By David Mullins
There has been much talk recently of the need for both government and the National Public Health Emergency Team (NPHET) to display greater levels of accountability and transparency.
This is particularly true with respect to the deliberative processes that are being engaged in prior to conclusions and recommendations being made.
Are the decisions of NPHET unanimous? Has anyone voiced strong opposition or put forward opposing ideas around the shape of the response that is going to be required should the economic and social restrictions remain in place?
What of the harms that are clearly accruing to non-Covid patients in terms of accessing continuity of care?
These are not immaterial concerns.
In fact, they refer to centrally important procedural and ethical values, which if ignored could risk de-legitimising the national effort.
The Department of Health agrees.
Here is how it framed the matter in its recent Ethical Framework for Decision- Making in a Pandemic:
“Good decision-making processes show respect for people and ensure procedural fairness, as well as confer legitimacy on the decisions made. Communicating decisions and the rationale behind them in an open and transparent way is one of the crucial factors in increasing the acceptance and cooperation of those who will be affected by these decisions, i.e. frontline healthcare professionals, patients and the general public.”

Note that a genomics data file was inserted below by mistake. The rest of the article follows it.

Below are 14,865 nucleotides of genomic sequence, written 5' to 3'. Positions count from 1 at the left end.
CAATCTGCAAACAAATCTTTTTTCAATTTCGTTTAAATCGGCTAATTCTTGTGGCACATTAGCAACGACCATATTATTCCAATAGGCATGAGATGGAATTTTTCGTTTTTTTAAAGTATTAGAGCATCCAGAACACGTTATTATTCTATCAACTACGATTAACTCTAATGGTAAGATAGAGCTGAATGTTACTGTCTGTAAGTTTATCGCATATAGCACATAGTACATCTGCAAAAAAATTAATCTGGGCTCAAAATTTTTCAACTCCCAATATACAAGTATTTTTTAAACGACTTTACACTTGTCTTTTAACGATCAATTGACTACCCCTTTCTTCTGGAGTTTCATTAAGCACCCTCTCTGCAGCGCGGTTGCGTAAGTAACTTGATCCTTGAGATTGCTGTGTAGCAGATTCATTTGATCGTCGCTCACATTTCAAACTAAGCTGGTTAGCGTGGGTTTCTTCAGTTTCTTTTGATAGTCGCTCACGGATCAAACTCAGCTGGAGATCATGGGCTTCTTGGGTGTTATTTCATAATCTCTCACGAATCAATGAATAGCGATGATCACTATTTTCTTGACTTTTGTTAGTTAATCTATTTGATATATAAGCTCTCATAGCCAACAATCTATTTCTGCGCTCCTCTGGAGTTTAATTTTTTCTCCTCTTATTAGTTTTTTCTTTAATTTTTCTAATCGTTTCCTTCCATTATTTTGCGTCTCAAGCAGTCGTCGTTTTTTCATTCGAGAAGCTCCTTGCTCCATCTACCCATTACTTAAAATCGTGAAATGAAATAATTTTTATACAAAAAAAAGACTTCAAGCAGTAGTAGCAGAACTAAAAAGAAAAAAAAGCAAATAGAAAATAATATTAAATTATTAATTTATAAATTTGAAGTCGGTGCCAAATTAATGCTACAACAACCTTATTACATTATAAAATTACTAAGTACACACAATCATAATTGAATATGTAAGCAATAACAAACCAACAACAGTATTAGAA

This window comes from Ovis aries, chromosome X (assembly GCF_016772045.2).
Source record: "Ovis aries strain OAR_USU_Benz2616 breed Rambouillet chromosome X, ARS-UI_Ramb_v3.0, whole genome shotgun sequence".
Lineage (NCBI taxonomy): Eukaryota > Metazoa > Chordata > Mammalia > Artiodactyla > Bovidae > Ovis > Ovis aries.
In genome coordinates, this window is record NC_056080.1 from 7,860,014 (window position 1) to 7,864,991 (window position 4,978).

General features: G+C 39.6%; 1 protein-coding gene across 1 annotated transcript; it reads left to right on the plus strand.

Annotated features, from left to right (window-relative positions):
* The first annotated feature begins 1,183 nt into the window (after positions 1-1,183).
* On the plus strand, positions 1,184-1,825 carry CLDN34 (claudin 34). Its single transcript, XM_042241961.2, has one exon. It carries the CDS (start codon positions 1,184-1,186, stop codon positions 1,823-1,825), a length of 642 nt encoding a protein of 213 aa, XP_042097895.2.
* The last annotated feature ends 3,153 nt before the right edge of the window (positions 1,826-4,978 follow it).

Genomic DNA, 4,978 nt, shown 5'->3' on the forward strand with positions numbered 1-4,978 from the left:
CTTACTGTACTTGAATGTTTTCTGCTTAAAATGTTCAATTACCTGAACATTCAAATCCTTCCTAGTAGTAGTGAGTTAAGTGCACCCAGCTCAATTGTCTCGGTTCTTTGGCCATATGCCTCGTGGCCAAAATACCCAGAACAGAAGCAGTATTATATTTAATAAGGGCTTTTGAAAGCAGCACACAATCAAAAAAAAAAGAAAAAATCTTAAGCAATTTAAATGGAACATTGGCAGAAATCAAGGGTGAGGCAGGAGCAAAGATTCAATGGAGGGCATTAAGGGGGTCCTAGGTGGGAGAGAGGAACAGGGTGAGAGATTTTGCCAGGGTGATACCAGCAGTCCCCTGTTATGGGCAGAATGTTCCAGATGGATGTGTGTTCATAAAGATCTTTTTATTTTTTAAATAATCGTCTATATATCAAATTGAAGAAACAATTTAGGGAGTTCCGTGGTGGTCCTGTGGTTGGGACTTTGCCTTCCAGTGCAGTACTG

This approach is both laudable and welcome.
What we also need to know however is just who is actually behind the State’s ethical response. It is entirely inadequate just to say, ‘The Department of Health.’
For example, who specifically will offer ethical guidance to NPHET on the appropriateness or otherwise of Do Not Resuscitate Orders (DNR’s)?
Is there anyone in the State’s ethical response team who is pushing back against the permissibility of adopting criteria that de-prioritises eighty year olds for clinical intervention? Who is that and why?
Given that these are clearly issues of significant concern you might have thought that it would be the members of the National Advisory Committee on Bioethics.
But as the Iona Institute has shown previously, the National Advisory Committee on Bioethics last met on 24 September 2015.
There is no new available information which suggests that situation has changed.
This is despite the fact that the very reason for its existence is to “advise the Minister on the ethical and social implications of scientific developments in human medicine and healthcare. In particular, this includes: Providing advice in the form of expert reports on priority issues of national significance as requested by the Minister and providing recommendations and assistance towards the development of healthcare policy and associated legislation.”
We do know that Prof. Siobhán O’ Sullivan, who is the Chief Bioethics Officer at the Department of Health has been advising and has been present at Department of Health Covid-19 briefings.
Given the scale of the challenges and the ethical complexity involved in formulating a just response to this crisis, this seems like an extraordinary weight to place on one person’s shoulders.
There was a good reason to establish a bioethics advisory committee in 2012 and not just parcel the ethical deliberations out to one or even two or three people.
There are even better reasons now given the impact that ethical frameworks can have on the shaping of genuinely compassionate and person-centred care.
For the sake of ethical transparency, and the maintenance of trust, it is high time we were told where the government is getting is ethical advice from.